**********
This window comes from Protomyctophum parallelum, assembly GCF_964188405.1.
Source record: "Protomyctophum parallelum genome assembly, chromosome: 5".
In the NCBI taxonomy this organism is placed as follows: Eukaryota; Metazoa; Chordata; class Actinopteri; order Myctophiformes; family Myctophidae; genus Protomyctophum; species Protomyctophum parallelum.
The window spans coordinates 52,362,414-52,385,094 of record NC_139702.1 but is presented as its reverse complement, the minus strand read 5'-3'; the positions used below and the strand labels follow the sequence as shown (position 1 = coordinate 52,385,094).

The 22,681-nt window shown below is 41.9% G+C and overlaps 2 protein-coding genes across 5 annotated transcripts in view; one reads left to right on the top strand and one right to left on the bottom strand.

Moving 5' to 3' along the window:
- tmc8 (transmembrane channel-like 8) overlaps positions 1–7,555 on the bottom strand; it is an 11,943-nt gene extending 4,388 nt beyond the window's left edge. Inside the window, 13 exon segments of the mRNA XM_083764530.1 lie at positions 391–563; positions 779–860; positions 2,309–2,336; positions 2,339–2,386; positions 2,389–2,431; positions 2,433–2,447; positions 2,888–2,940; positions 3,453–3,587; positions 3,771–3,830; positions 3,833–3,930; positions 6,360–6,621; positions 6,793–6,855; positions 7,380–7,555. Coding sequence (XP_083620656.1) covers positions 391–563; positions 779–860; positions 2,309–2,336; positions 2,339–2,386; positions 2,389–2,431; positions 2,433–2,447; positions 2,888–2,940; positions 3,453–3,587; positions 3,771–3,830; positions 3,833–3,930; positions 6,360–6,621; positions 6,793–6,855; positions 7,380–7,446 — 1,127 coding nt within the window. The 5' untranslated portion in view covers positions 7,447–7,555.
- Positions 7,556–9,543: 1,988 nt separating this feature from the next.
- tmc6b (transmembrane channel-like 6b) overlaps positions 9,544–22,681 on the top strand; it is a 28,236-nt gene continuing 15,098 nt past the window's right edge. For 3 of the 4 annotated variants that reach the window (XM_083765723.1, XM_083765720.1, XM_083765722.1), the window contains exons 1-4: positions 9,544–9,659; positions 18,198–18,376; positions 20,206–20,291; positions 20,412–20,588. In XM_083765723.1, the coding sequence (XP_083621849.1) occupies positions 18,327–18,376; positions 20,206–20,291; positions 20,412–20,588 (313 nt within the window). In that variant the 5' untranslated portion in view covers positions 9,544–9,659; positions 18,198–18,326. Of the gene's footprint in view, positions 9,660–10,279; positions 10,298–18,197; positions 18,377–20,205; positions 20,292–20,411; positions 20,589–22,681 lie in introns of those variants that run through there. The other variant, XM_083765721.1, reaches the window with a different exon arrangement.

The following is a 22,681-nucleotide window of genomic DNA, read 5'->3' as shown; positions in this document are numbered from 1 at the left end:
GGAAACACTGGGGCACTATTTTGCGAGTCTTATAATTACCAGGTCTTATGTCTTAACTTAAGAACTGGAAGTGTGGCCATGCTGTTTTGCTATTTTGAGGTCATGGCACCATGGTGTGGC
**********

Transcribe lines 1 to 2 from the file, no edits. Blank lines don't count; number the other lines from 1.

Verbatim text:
This window comes from Protomyctophum parallelum, assembly GCF_964188405.1.
Source record: "Protomyctophum parallelum genome assembly, chromosome: 5".